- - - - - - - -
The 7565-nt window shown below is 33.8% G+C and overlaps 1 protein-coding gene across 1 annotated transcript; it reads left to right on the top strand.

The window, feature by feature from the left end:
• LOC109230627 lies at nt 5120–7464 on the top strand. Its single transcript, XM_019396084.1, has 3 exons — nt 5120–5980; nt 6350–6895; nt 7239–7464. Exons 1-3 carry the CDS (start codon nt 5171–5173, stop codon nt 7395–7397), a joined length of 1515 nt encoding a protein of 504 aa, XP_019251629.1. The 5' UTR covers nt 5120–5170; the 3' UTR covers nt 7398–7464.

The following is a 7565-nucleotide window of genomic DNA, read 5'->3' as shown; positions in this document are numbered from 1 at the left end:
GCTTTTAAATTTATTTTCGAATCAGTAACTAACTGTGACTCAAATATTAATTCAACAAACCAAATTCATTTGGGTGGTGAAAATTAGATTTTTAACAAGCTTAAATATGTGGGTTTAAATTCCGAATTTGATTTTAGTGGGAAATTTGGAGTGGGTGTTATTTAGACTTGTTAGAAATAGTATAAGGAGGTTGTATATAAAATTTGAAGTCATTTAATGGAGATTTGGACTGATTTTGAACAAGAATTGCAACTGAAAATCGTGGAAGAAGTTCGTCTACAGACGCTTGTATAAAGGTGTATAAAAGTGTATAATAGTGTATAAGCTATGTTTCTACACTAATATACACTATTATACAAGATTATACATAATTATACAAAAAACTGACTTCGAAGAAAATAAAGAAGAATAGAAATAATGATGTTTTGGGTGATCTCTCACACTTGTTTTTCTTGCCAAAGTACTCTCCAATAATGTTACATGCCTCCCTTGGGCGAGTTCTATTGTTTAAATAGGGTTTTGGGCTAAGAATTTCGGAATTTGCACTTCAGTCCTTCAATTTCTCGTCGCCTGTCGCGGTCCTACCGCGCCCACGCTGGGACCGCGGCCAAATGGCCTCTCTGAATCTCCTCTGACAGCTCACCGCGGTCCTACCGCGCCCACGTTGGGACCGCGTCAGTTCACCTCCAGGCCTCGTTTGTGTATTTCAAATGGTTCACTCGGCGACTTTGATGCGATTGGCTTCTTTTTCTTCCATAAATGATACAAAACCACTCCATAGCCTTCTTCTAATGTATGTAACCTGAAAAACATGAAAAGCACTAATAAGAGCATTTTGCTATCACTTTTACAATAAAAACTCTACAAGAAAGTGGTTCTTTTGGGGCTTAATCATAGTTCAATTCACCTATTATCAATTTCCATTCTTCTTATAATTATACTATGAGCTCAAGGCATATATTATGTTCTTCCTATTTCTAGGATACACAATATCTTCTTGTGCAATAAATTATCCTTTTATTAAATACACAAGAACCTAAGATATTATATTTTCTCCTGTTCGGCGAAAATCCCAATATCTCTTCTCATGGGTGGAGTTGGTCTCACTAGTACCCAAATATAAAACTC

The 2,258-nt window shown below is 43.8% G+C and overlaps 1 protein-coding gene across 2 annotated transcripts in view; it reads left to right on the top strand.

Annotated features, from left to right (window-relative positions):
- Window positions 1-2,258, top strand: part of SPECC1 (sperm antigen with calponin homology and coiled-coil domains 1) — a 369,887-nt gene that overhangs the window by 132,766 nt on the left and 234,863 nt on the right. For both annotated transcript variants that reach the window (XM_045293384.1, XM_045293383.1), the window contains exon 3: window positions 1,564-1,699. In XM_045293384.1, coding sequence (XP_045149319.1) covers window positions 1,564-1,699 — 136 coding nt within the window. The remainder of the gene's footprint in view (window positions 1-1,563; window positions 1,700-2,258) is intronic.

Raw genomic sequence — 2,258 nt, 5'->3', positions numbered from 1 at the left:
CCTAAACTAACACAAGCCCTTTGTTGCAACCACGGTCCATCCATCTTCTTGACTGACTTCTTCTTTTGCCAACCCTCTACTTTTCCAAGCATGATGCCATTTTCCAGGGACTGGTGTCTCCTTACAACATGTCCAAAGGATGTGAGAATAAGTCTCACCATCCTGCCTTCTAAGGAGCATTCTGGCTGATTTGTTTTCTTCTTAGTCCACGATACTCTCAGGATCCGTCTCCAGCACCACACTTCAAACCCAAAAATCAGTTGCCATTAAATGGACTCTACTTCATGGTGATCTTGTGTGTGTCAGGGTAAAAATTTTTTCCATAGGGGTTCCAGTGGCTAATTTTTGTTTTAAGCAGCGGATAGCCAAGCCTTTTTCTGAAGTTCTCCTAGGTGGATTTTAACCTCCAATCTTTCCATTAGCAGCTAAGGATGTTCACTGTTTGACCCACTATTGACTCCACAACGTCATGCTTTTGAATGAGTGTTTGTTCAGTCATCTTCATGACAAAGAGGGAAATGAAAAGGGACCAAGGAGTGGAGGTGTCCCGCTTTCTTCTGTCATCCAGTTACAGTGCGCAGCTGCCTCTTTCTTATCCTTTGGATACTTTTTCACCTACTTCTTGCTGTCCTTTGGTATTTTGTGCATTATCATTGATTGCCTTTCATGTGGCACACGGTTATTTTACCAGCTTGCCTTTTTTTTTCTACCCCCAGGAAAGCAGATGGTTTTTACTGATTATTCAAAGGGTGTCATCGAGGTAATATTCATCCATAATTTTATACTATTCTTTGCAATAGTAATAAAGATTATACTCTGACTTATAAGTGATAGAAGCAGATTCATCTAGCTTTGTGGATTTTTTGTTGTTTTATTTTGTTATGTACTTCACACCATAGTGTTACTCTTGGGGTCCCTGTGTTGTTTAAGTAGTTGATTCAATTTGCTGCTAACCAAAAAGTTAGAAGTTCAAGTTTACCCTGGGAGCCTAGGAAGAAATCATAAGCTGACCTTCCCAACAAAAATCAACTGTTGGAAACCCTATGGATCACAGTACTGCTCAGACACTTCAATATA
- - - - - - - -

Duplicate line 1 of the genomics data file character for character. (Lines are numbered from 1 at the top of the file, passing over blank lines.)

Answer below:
The 7565-nt window shown below is 33.8% G+C and overlaps 1 protein-coding gene across 1 annotated transcript; it reads left to right on the top strand.